Considering the essential similarity between the ancient Chinese and ancient Hindu systems, it seems very likely that the ancient Hindus also used a gnomon of 8 feet height.  The geometrical  basis for the calculation of the Obliquity and of the latitude of the place of observation, corresponding to these figures in the Suryaprajnapti, is shown in Fig. 8.

Observations of the Obliquity of the Ecliptic, from figures given in the Jaina Astronomical Treatise called Suryaprajnapti.


Site of observations: Ceylon
Date of observations:  about 945 B.C.

From the similar triangles AZS,  AOS'   and AZW,  AOW',
we have for
height of gnomon...................................AO  =   8 feet
length of summer solstitial shadow..... OS' =   2.54556   feet
length of winter solstitial shadow.........OW'=  4.66642  feet

These figures give for the Obliquity, after applying corrections for refractions, solar parallax, and reduction to centre of the sun:
Obliquity  =  24°   11′   04″

And for the latitude of the place of observation: 
Latitude  =   8°  18′  32″   N.

The daily circuit of the sun round the earth was considered to be rectangular. The sun, on rising in the east, was thought to move upwards in a straight line to the meridian, and thence in a straight line to the western setting point.  Its path was thus parallel to the faces of the earth pyramid, and at a constant distance of 800 yojanas (equivalent to 3784 miles) from the ground.

It was believed that “the motion of the celestial bodies is rectilineal, the circular forms of their daily paths being only an illusion caused by their great distance.”

These ideas made it appear to the ancient Hindus that the geometry of the vertical gnomon, and of the shadows cast by it from the sun, was proportional to the celestial distances, on the assumption that “the sun’s chariot moves at a height of 800 yojanas above the ground.”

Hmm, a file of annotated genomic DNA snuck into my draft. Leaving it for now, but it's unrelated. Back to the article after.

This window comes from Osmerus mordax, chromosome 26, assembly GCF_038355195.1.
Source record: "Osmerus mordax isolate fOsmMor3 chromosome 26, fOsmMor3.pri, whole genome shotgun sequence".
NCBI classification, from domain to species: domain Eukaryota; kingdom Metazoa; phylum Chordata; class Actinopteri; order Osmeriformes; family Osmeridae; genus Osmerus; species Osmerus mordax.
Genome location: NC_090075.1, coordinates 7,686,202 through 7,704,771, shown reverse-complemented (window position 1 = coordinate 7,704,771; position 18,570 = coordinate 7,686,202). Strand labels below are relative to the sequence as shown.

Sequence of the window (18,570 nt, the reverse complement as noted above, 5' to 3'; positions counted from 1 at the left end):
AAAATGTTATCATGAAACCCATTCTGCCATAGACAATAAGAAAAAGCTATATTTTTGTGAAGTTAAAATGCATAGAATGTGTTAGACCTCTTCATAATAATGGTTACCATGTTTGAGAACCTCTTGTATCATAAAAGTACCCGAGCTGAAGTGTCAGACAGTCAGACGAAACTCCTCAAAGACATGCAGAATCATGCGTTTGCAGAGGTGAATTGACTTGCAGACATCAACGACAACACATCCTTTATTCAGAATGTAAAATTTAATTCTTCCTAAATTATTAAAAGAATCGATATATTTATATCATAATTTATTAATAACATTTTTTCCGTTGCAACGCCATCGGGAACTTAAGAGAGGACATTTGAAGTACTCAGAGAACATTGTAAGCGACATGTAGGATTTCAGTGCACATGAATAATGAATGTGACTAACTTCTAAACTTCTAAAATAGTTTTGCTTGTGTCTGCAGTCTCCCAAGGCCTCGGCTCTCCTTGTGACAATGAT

A similar estimate formed the basis of the ancient Chinese measurements. According to the Chou Pei, “the image of Heaven is a parasol which envelopes; that of the earth is an overturned basin.  Heaven is separated from the earth by a distance of 80,000 li.”  This distance of 80,000 li corresponded to 4090 miles, almost the same as the ancient Hindu estimate of the sun’s distance.  The sun, however, in the Chinese system, was regarded as moving in circles, gradually widening, and declining in altitude, from the summer solstice to the winter solstice.

The figures given in the Suryaprajnapti refer to two places where observations were made.  In addition to the obliquity of the ecliptic at the date of observation, the latitude of the sites of the observations can also be calculated. (Fig. 8) 

The  obliquity of the ecliptic, thus determined, after correcting for refraction and solar parallax is 24° 11’ 4”.

The latitude of the first place of observation, for which the shadow lengths at both solstices are available, is 6° 18’ 32” North.  This indicates a place in Ceylon about 22 miles north of Dondra Head, (latitude 5° 56’ North), the most southerly point of Ceylon. As Mr. Menon points out, we may conclude that these ancient Hindu astronomers  “counted the southern extremity of the earth as lying in latitude 6° N.  Incidentally, we notice that astronomers had been sent to Ceylon even in that remote age to observe the solstices.”

The second place of observation:  Only one observation, namely that of the winter solstice, is given.  We can use this, however, to calculate the latitude.  The statement of the observation gives room for two alternative sites.  One of these is in latitude 20° 15’ 04” North, 14 miles south of Cuttack, near the top of Bay of Bengal; and the other is in latitude 10° 33’ 41” N, corresponding with the latitude of Trichur, 10° 32’ N, in the Cochin Province of S.W. India.  This place is the more likely, as it would only require a short coastal expedition to southern Ceylon.

The Suryaprajnapti is said to have been written “sometime about the 5th century B.C., but the cosmological system described in the work apart from a few incongruous elements added to it, is certainly of a much earlier date, some time in remote antiquity when men had not yet begun to regard the circle as the perfect curve, or as providing a scale of angular measurement.”